The red cell morphology was observed in the blood smear by a simple optical microscope after staining dye fast panótipo (Newprov®). The size, color and variations of erythrocyte forms were carefully analyzed as morphological reference Failace (2003). Then the samples were analyzed by high performance liquid chromatography (HPLC) Variant II Automated System from Bio-Rad® assay kit with beta thalassemia heterozygous (Beta-Short-Thal) (Bio-Rad, 2014). Of the 200 samples analyzed 42 were subjected to molecular analysis that began with the extraction and quantification of genomic DNA.
Extraction and quantification of genomic DNA
DNA extraction of 44 peripheral blood samples was carried out according to Kaswi® (Genomic DNA Purification Kit) instructions. Therefore, were subjected to the quantification NanoVue ™ Plus spectrophotometer (GE, Cambridge, UK) according to the manufacturer's instructions, taking only the most relevant result of the sample whose quantization with respect to DNA concentration was higher than a 5ng/μl.
Genomic DNA amplification
Amplification of the genetic material to identify the genotype of hemoglobin S, hemoglobin C and four beta thalassemia mutations codon 39, IVS I-110, IVS I-6 and IVS I-1 was carried out by gene amplification technique allele specific (PCR-AE) according to Bertholo & Moreira protocols (2006). Amplification reactions were performed in a thermocycler Mini Cycler from MJ Research TM, according to the algorithm established for the equipamentoe in dependence DNA fragment to be amplified and the Tm of primers used.
Identification of genotypes AA, AS, SS, AC, DC, and SC
In determining genotypic 3 tubes used for each DNA sample for a final volume of 100 uL reaction by adding 20 mmol/L of buffer, 0.2 mmol/L of each dNTP; 1.5 mmol/L MgCl2; 1.25 U of Taq DNA polymerase (Promega ™ GoTaq ™ Flexi DNA Polymerase); 50.0 100.0 ng genomic DNA and 0.2 mmol/L each of primer, the tube 1 being added to the primers 5'-Beta, Beta, Beta 5'-Ab-b; on the tube 2 the primers 5'- Beta, Beta, Beta 5’ Cb and tube 3 the primers 5'-Beta,Beta, Beta 5'-be Sd. The amplification process was carried out by a prior denaturation 95°C for 5 min, increased by 35 cycles of 94 for 1 min, 55°C 1 min, 65°C for 2 min followed by a final extension at 65 for 7 min. Analysis of the products was checked on agarose gel 2% (Bertholo & Moreira, 2006 Adapted - final extension temperature adjusted from 5 to 7 min).
Identification of mutation IVS I-6 and IVS I-110
For mutation IVS I-6 and IVS I-110 was used 2 tubes for each DNA sample. For IVS I-6 AE PCR reaction was performed in a final volume of 100 uL of reaction: 10 mmol/L of buffer, 0.2 mmol/L each dNTP, 1.5 mmol/L MgCl2; 1.25 U of Taq polymerase; 100.0 50.0 ng of the genomic DNA and 0.2 mmol/L of each primer, and the tube 1 pCO1 added primers, and PCO9 IVSI6W tube 2 and the pCO1 primers PCO9 and IVSI6M. The amplification process was carried out by a prior denaturation 95°C for 7 min increased by 32 cycles of 94 for 50 seconds, 54°C for 50 seconds, 72°C for 50 seconds, and a final extension at 72°C for 7 min. The LA-PCR reaction for IVS I-110 was performed under the same conditions as above using the primers pCO1, and PCO9 TB110W the tube 1 and pCO1, PCO9 TB110M and the second tube; the amplification process the hybridisation temperature was 55°C, performing 30 cycles. Analysis of the products was checked on agarose gel 2% (Bertholo & Moreira, 2006).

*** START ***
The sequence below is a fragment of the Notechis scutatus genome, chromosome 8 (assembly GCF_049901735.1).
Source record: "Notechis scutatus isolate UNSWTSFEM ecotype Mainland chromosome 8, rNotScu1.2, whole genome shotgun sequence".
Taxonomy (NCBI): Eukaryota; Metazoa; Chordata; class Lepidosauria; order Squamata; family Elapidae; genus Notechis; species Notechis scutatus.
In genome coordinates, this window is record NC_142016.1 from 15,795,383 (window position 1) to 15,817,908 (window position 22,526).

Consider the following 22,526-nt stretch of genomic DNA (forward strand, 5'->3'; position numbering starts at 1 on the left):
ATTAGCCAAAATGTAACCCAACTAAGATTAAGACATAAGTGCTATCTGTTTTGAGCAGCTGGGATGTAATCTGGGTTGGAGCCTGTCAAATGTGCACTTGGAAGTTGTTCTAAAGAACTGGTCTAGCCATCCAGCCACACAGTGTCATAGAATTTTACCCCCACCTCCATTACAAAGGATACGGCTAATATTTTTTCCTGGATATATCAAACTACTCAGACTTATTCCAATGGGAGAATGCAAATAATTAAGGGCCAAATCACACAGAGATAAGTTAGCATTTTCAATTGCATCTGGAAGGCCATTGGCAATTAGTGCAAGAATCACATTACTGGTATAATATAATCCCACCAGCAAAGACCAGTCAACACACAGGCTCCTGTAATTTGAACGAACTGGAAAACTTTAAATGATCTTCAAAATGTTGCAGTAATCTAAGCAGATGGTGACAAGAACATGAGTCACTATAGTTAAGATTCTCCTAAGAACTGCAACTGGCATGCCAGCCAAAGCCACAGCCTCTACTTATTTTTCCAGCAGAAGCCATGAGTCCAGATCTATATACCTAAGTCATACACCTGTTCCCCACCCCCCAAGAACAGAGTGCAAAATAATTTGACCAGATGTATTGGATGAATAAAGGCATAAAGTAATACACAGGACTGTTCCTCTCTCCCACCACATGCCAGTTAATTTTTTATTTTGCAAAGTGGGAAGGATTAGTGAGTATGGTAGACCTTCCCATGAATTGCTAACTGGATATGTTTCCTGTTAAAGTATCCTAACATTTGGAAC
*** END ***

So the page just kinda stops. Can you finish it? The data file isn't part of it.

Identification of mutations IVS I-1 and CD 39
For mutation IVS I-1 and CD 39 was used 2 tubes for each DNA sample. For CD39, the LA-PCR reaction was performed in a final volume of 100 uL of reaction: 10 mmol/L of buffer, 0.2 mmol/L of each dNTP; 1.5 mmol/L MgCl2, 1.25 U of Go Taq DNA polymerase (Promega); 100.0 to 50.0 ng of genomic DNA and 0.2 mmol/L each primer, and the tube 1 pCO1 primers PCO9 PS39W tube 2 and the pCO1 primers PCO9 and PS39M. The amplification process was carried out by a prior denaturation 95°C for 7 min increased by 32 cycles of 94 for 50 seconds, 54°C for 50 seconds, 72°C for 50 seconds, and a final extension at 72°C for 7 min. The reaction PCR-AE for to IVS I-1 was performed under the same conditions up with minor changes: use of pCO1 primers, PCO9 and IVSI1W the tube 1 and pCO1, PCO9 IVSI1M the second tube; the amplification process the hybridisation temperature was also 54°C, performing 35 cycles. Analysis of the products was verified on agarose gel 2% (Bertholo & Moreira, 2006). In the 200 samples analyzed 16.5% (33/200) showed abnormalities in erythrocyte in both sexes, and RBC, Hb, HT and MCV (Figure 1) when compared with reference values (Table 1) for the relevant gender.
|Age Range||N. of patients|
|18 - 27 years||35(18%)|
|28 - 37 years||51(26%)|
|38 - 47 years||31(16%)|
|48 - 57 years||28(14%)|
|58 - 67 years||30(15%)|
|68 - 77 years||13(6%)|
|78 - 89 years||12(5%)|
Table 1: Age range of patients
When analyzed the parameter RBC were found 5% (10/200) patients in the reference value. For parameter Hb found 4% (8/200) patients out of the reference value. When we analyzed the Ht parameter were found 3.5% (7/200) of the patients in the reference value. For parameter MCV were found 4.5% (9/200) of the patients in the reference value. By means of HPLC were identified with a sample hemoglobinic profile AS (Figure 2), presenting 64.5% of Hb S, 19.6% Hb F and 7.0% of A2. 02 samples with hemoglobinic profile AC, 22 samples with increased Hb A2 and 10 with increasing fetal Hb (HbF), suggesting beta thalassemia (Figure 3).